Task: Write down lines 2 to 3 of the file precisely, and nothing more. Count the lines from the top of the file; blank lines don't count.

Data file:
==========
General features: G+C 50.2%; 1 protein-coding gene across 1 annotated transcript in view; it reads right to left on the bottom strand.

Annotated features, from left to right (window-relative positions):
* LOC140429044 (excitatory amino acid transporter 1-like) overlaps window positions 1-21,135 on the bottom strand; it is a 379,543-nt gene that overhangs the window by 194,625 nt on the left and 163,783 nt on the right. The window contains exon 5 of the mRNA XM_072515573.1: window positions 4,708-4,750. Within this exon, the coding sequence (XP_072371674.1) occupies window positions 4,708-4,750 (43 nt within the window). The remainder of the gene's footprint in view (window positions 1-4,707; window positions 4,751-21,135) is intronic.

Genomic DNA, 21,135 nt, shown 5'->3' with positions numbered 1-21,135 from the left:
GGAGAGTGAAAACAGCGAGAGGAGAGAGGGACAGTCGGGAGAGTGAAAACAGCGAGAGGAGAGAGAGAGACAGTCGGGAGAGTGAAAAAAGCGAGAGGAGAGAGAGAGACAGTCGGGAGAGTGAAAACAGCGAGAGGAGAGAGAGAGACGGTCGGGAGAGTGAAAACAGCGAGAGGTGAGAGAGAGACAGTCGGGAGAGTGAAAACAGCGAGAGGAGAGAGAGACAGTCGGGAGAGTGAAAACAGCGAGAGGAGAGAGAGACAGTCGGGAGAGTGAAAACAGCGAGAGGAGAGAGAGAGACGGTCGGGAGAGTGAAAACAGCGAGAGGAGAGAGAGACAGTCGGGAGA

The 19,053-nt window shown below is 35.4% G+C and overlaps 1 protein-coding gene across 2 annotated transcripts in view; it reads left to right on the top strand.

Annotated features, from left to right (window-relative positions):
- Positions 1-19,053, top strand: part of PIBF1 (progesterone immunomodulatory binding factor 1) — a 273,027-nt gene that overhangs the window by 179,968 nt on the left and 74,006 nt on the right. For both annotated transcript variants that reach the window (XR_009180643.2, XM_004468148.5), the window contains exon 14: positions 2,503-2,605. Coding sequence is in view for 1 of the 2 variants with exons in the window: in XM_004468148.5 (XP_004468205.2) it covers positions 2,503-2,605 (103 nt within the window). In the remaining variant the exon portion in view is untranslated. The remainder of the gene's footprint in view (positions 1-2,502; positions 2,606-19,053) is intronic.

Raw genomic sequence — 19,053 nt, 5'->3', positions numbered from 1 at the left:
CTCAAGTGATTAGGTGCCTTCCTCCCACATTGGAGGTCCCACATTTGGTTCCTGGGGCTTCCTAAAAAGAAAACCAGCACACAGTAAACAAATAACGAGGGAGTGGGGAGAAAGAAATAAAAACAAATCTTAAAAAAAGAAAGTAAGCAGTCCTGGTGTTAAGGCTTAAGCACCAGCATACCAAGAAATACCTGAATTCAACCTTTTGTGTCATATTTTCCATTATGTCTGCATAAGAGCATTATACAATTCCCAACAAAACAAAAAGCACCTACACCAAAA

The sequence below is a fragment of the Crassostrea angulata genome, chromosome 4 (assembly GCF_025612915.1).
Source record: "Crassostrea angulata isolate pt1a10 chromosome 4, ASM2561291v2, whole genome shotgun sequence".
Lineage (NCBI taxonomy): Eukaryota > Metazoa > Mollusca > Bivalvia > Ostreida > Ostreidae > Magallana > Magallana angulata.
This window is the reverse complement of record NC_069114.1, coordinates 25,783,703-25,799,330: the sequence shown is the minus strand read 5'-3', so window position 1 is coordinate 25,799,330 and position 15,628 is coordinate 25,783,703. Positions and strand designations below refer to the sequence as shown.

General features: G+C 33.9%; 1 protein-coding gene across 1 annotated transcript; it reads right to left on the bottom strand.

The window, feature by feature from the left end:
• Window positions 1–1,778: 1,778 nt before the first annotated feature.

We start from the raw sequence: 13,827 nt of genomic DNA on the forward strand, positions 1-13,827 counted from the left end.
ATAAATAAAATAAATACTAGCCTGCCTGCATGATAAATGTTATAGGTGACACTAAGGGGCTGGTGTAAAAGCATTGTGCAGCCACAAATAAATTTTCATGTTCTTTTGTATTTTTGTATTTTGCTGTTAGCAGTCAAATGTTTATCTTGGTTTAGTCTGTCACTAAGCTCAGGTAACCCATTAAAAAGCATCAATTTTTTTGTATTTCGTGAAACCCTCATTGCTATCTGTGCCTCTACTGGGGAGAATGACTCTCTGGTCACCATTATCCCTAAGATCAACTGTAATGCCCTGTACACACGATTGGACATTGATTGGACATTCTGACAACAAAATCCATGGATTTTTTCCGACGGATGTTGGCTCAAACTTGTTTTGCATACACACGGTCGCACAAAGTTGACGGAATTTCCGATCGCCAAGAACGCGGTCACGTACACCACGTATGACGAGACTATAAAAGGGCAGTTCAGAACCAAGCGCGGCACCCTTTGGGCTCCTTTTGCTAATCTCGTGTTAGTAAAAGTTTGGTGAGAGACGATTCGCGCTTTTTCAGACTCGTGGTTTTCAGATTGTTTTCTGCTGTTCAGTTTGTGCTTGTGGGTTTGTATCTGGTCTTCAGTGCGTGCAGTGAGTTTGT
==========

Annotated features, from left to right (window-relative positions):
* LOC140429044 (excitatory amino acid transporter 1-like) overlaps window positions 1-21,135 on the bottom strand; it is a 379,543-nt gene that overhangs the window by 194,625 nt on the left and 163,783 nt on the right. The window contains exon 5 of the mRNA XM_072515573.1: window positions 4,708-4,750. Within this exon, the coding sequence (XP_072371674.1) occupies window positions 4,708-4,750 (43 nt within the window). The remainder of the gene's footprint in view (window positions 1-4,707; window positions 4,751-21,135) is intronic.